LORD COPPER: Lessons from history for the LME

The trouble with looking both east and west is that it is hard to focus on one if you are being distracted by the other.

The trouble with looking both east and west is that it is hard to focus on one if you are being distracted by the other.

Look, for example, at German foreign policy from Otto von Bismarck through to the middle of the twentieth century. Natural expansion would come by advancing eastwards, but that would leave the western frontier potentially unprotected from French nibbling at territory like Alsace-Lorraine or the Rhineland.

The grand plan of von Schlieffen in the first world war was developed to obviate the problem. A swift attack on France – via Belgium – was intended to result in victory over that country in a matter of weeks, which would then free up the whole German army to attack Russia in the east, seen as the real objective. It nearly worked in 1914, but the unexpected resistance of the French resulted in exactly the squeeze that wasn’t wanted. Fighting on the eastern and western fronts simultaneously is what finally bled Germany virtually to death.

There was, incidentally, a brief moment when hope may have been rekindled, as the Russian revolution effectively stopped resistance in the east, freeing troops to mass in the west in March 1918. But by then it was too late, as millions of American troops and dollars were by then making their presence felt.

Again, in the second world war, the same policy was followed; this time through an agreement with Russia ahead of dealing with France, followed by a breaking of that agreement with the commencement of Operation Barbarossa. The objective was always the same: always fight on only one front to avoid being squeezed in the middle.

I’m not suggesting Martin Abbott is the reincarnation of Bismarck, but perhaps there is a lesson to be learned.

By its own admission – and with its new ownership how could one doubt this – the LME has firmly fixed its sights on expansion to the east. That is perfectly logical. Given the increasing share of global non-ferrous business that takes place in Asia, it clearly has to be the major focus of the exchange’s attention. However, in the excitement of the new, it would be easy to forget the importance of the old.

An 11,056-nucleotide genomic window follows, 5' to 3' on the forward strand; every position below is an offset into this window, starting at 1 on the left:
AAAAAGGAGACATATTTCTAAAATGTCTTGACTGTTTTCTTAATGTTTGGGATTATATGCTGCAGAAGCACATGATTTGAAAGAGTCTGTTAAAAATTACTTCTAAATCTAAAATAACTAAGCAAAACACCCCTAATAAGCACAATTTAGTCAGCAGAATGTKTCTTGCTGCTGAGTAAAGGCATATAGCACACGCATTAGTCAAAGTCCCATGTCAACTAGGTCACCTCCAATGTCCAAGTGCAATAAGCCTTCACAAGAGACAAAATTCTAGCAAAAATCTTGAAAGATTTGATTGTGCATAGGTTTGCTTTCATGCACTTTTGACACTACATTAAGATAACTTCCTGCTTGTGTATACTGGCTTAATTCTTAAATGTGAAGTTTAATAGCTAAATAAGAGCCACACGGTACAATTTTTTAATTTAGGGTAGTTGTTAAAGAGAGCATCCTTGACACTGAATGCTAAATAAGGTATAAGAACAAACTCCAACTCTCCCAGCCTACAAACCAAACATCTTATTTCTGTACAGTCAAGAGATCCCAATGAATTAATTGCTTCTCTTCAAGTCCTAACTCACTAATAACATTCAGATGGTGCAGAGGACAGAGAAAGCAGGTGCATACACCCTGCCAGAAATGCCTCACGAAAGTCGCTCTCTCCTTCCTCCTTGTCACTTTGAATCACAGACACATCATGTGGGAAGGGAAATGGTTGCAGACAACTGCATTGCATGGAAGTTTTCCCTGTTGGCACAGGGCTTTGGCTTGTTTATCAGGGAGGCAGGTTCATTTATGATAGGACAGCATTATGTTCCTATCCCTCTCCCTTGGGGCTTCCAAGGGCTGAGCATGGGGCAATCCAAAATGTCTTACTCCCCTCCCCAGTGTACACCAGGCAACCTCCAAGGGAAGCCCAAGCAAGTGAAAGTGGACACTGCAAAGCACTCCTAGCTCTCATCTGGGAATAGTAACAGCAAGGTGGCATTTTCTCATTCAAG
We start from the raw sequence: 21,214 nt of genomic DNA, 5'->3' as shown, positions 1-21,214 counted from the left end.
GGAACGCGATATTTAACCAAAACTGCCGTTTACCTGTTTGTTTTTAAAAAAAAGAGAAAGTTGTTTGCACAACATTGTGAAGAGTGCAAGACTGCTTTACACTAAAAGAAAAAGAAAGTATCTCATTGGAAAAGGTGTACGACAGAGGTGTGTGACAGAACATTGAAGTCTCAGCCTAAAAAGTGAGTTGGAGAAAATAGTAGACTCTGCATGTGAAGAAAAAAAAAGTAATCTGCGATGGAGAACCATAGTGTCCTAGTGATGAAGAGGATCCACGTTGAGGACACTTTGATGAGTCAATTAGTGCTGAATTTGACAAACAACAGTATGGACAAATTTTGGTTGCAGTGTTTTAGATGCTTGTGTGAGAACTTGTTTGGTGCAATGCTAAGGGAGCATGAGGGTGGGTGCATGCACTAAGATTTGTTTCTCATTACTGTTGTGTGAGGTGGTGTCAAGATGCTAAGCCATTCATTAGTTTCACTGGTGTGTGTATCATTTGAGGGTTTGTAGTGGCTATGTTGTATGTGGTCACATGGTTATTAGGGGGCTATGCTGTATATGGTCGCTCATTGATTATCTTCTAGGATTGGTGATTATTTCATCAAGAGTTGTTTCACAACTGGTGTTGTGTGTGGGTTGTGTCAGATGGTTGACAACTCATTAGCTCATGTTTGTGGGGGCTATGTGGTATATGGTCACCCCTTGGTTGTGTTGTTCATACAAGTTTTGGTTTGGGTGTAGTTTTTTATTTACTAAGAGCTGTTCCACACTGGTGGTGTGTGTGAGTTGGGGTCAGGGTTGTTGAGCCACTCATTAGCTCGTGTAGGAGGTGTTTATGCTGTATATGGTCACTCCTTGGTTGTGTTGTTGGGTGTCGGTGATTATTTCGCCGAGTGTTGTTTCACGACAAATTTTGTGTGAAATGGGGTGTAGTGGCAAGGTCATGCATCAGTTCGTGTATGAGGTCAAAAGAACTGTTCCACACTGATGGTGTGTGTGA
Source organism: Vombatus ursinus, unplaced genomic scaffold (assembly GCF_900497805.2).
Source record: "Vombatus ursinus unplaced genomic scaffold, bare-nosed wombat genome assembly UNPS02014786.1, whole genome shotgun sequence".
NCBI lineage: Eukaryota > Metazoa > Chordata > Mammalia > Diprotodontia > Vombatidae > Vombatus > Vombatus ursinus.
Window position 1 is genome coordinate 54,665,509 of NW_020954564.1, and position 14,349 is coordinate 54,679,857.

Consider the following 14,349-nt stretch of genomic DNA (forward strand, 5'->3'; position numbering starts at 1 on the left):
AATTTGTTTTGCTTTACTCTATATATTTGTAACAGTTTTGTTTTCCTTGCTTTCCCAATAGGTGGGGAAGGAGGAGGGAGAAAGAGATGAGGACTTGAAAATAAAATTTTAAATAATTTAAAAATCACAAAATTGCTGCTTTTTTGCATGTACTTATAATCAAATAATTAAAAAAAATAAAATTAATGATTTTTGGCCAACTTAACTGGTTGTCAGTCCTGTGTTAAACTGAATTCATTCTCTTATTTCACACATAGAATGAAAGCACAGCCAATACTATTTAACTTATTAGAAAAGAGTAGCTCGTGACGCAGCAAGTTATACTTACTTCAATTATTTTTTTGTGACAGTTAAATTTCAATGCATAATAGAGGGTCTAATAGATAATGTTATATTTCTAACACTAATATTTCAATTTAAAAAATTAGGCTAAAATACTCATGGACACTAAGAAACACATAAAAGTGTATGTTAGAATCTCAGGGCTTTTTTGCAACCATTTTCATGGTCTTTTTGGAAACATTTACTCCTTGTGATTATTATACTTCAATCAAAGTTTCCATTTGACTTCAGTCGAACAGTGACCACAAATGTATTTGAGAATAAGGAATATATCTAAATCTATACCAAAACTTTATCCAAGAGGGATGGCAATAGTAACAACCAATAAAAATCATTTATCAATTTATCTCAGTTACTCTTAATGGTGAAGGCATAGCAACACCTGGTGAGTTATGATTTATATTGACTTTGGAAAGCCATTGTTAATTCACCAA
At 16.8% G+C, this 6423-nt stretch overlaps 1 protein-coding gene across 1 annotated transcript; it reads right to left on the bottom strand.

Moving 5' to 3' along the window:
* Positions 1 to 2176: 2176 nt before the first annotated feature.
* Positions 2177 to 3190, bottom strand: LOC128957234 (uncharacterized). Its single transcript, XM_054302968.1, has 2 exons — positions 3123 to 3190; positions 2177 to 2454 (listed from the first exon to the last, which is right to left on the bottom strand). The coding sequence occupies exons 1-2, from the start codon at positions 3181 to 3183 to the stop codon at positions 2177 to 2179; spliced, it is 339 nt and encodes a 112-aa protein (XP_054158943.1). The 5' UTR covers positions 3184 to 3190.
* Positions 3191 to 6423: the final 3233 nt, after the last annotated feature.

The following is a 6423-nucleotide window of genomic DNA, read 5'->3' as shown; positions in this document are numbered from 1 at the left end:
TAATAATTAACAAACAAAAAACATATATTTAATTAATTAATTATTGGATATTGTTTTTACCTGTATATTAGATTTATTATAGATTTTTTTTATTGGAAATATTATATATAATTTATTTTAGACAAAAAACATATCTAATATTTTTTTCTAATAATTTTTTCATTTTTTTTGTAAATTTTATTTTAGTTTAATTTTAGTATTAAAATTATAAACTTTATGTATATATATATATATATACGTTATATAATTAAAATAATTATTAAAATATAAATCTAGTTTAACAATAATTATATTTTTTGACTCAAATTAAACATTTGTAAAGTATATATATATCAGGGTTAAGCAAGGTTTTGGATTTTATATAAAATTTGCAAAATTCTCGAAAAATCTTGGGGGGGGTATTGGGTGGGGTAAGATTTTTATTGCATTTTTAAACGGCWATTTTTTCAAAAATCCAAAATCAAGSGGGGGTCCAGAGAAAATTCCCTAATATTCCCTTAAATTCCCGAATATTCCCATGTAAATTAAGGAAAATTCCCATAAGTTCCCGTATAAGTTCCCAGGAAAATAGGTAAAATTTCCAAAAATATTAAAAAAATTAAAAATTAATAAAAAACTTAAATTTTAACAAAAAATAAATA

While it is true that the world has to keep moving forwards and that the age of Asia appears to be arriving like an express train, it would be foolish to desert the old faithfuls of Europe and the USA. Like Bismarck and von Schlieffen, the LME needs to be aware that if it concentrates purely on the east in its pursuit of ever-growing Asian business, it will remain vulnerable to a surprise attack from the west.

Nymex is not a new exchange needing to build its franchise. It already has a sustainable business in copper, and, though dwarfed by the LME official price, it provides a reference that is regularly used by parts of the industry.

If I were running Nymex, I would be looking to capitalise on the natural concerns over possible change and make a real play for expansion of the copper contract right now, during the lull between the LME deal being accepted and finalised, when, naturally enough, little will be able to happen.

From the LME’s point of view, it needs to understand that there is a fair degree of uncertainty about the pending changes among the trade. Apart from the tiny minority who actually voted against the deal, there are those who supported it – perhaps for financial reasons, perhaps because they felt they should not oppose the clear majority preference of the inner LME “family” – but with considerable misgivings.

A timely charm offensive to reassure those people could go a long way to protect the LME from finding itself fighting for its business in the west, while wanting to put its full efforts into developing the east.

Lord Copper 

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